2 years ago
BikeSnob
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An Inside Look at the Red Hook Criterium: A Fixie Only Crit
The Red Hook Criterium has been bringing cyclists to Brooklyn, New York since 2008. Cyclists come from all around to race track bikes around tight turns and sometimes through torrential downpours. The race is seriously chaotic.
Kacey Lloyd is in crunch time, getting ready for this year's Red Hook Crit, which is being held on April 25. Kacey won the very first Red Hook Crit, and she has become a fixture at the event.
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Here is a short review by 60 Minutes talking about the urban, night-biking event that has quickly grown from unsanctioned street race to full blow cycling competition drawing talent from cyclists all over the globe.
BICYCLING: So, Red Hook is a crit on a fixie?
Kacey Lloyd: It’s basically a crit on a track bike. We always say on a track bike, because it’s not a fixie with a freewheel or a brake on it, it’s a proper track-racing bike with no brakes and a fixed gear.
Where and how did this crazy idea originate?
It started in 2008 in Red Hook [a part of Brooklyn]. David Trimble wanted to have a birthday party, but he didn’t really think that all of his friends would come out to Red Hook for his birthday party. So, he decided to plan this bike race so that, as he puts it, “his friends could have a chance at personal glory,” and then they would show up.
It was just a bunch of his friends from New York who all brought their bikes over. I happened to be there because I went to school with his sister and she wanted to go to his birthday party, and I ended up being her ride. So, that’s how I got roped into the whole thing.
And then you won?
Yes, I did. It was literally David’s friends and family members standing on the corner trying to stop cars with no real legal authority. We were racing in the streets with cars pulling out of parallel parking spots and buses. It was 11 at night so it wasn’t super busy, but there were also a good number of cars. Some would unexpectedly pull out of parking spots and we’d be racing the buses to try and get around a corner before the bus cut us off.
How has the race changed?
Obviously the first year it was completely unsanctioned. No permits, no real structure or organization, you didn’t pre-register—none of that existed. It was just an invite for a bunch of friends to come out and ride bikes at this impromptu race. There was $60 on the line that everyone had paid into.
They had a few video cameras out there to be the finish line. It was super underground; it was every man for himself on the street. It resembled an alley cat more than a crit. You’re out on the open street, and you have to watch out for traffic.
The second year it was still held in the street, and then even the third year, but beyond that point it got big enough that the cops had to stop turning a blind eye. They started requiring permits, and that’s when the race moved to the cruise terminal.
Now, it’s this huge thing that a lot of people know about. There’s pre-registration that opens a few months before and sells out in a couple of hours [this year it was minutes] and there are thousands of fans. We had a pretty good crew of family and friends the first year, but it definitely wasn’t in the thousands.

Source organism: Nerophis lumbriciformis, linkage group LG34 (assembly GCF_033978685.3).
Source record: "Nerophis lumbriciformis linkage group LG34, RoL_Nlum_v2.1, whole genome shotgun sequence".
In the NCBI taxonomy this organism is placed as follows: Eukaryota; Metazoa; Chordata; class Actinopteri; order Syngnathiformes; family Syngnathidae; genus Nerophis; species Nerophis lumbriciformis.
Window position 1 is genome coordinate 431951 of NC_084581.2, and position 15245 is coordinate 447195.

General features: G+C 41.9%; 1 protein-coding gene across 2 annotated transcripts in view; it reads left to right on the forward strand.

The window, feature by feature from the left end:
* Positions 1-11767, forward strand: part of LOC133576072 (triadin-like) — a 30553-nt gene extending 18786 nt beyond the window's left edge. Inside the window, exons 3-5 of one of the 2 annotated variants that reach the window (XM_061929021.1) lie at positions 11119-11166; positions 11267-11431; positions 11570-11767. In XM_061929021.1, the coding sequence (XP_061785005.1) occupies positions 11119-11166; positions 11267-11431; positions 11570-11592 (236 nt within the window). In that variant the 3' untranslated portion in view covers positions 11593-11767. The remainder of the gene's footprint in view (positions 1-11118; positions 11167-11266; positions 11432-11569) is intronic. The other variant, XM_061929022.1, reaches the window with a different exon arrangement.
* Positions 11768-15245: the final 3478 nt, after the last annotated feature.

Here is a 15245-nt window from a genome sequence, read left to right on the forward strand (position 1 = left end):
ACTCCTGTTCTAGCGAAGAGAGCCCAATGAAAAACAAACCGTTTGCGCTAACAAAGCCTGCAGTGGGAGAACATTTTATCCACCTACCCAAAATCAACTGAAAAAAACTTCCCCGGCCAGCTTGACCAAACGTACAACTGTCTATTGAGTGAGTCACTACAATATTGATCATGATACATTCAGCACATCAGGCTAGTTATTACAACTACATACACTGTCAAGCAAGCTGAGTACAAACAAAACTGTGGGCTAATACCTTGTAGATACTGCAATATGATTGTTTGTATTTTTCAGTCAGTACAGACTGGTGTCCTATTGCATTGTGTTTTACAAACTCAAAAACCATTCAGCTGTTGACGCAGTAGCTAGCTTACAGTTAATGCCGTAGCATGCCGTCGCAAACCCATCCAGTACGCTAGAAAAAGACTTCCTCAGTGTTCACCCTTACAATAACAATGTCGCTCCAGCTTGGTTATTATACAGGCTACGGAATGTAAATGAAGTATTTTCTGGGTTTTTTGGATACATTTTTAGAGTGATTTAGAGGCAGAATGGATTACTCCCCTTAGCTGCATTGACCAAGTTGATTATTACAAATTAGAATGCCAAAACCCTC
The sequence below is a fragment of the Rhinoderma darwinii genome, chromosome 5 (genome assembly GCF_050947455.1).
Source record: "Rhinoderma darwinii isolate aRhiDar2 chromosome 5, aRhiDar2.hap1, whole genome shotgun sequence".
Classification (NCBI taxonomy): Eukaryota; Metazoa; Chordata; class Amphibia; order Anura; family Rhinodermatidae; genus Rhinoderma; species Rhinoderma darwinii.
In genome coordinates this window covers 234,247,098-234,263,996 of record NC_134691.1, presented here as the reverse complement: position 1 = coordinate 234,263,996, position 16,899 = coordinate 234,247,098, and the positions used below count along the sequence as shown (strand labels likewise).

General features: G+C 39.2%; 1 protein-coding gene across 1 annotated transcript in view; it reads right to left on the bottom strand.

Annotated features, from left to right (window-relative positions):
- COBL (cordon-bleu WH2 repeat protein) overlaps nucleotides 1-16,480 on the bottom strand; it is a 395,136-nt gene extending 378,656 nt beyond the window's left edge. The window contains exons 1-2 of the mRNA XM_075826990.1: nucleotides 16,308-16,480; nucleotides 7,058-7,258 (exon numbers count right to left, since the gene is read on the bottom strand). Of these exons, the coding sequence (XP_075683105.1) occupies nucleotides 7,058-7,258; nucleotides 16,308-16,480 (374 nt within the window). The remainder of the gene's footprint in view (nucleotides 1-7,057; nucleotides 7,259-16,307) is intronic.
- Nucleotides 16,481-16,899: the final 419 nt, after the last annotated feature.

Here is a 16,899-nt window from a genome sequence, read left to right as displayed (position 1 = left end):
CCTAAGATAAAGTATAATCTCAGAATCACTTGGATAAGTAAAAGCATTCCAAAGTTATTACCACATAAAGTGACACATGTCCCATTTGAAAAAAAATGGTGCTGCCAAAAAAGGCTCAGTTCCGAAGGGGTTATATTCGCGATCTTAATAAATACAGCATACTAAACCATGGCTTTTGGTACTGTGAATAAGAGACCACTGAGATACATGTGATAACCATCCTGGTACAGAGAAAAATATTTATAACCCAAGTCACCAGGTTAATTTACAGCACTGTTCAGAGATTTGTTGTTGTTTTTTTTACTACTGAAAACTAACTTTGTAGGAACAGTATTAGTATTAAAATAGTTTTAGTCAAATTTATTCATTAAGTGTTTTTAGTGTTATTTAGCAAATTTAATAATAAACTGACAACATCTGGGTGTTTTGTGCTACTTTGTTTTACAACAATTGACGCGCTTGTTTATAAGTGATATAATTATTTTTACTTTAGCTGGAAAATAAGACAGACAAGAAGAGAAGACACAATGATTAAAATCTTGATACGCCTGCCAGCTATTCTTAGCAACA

Obviously the whole production has gotten a lot bigger. When we started the trophy was just a painted brick and now there are artisan-crafted trophies and a whole art show mixed into a bike race.
Are there any special tactics that you need for Red Hook?
Probably the biggest thing is picking the right gear. What gear you ride depends on the competition, your legs on the day, the weather conditions, how windy it is, so it’s a little different in the sense that you have to pick a gear you can ride for that amount of time.
In a regular crit, you have gears so you get to jump around and find where you’re comfortable and it’s also different than a track race—it’s not like you consistently ride around on your 90-inch gear and everything’s smooth and you only ever move forward. You actually have to physically backpedal hard to slow down for the corners and that’s very different on the body. More than anything, that should play into your gear choice.
How do you get around corners without crashing when you can’t position your feet?
Hold your bike perpendicular to the surface of the road. It’s just like if you’ve been taught to ride cobbles in the rain, or even how to corner in the rain in a crit: Instead of leaning into the turn, you want to keep your bike upright. Lean your body sideways so that if you do slide you can correct it and not clip a pedal.
Any advice for first-timers?
I would recommend that you actually practice on a track bike somewhere where you can do laps or loops where you do repeatedly slow down and pick up the pace. Also, the biggest thing is to be mentally prepared for the stress that comes with the race. People talk about being nervous for races, but it’s more dangerous than an average bike race. It has sharp corners, you have no brakes, you’re on a fixed gear, you don’t have a lot of control over the riders around you. To top it all off, you’re surrounded by thousands of screaming people, which is what makes it one of my favorite events ever, but it also makes it a little daunting, too. Normally you line up for a bike race and you care, but there’s not normally a crowd there that cares, especially for the women. Here, you feel like you’re on a big stage.
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It's so awesome to watch RHC grow more and more every year! Seeing more interviews and back story on the development of the race is awesome.
2 years ago·Reply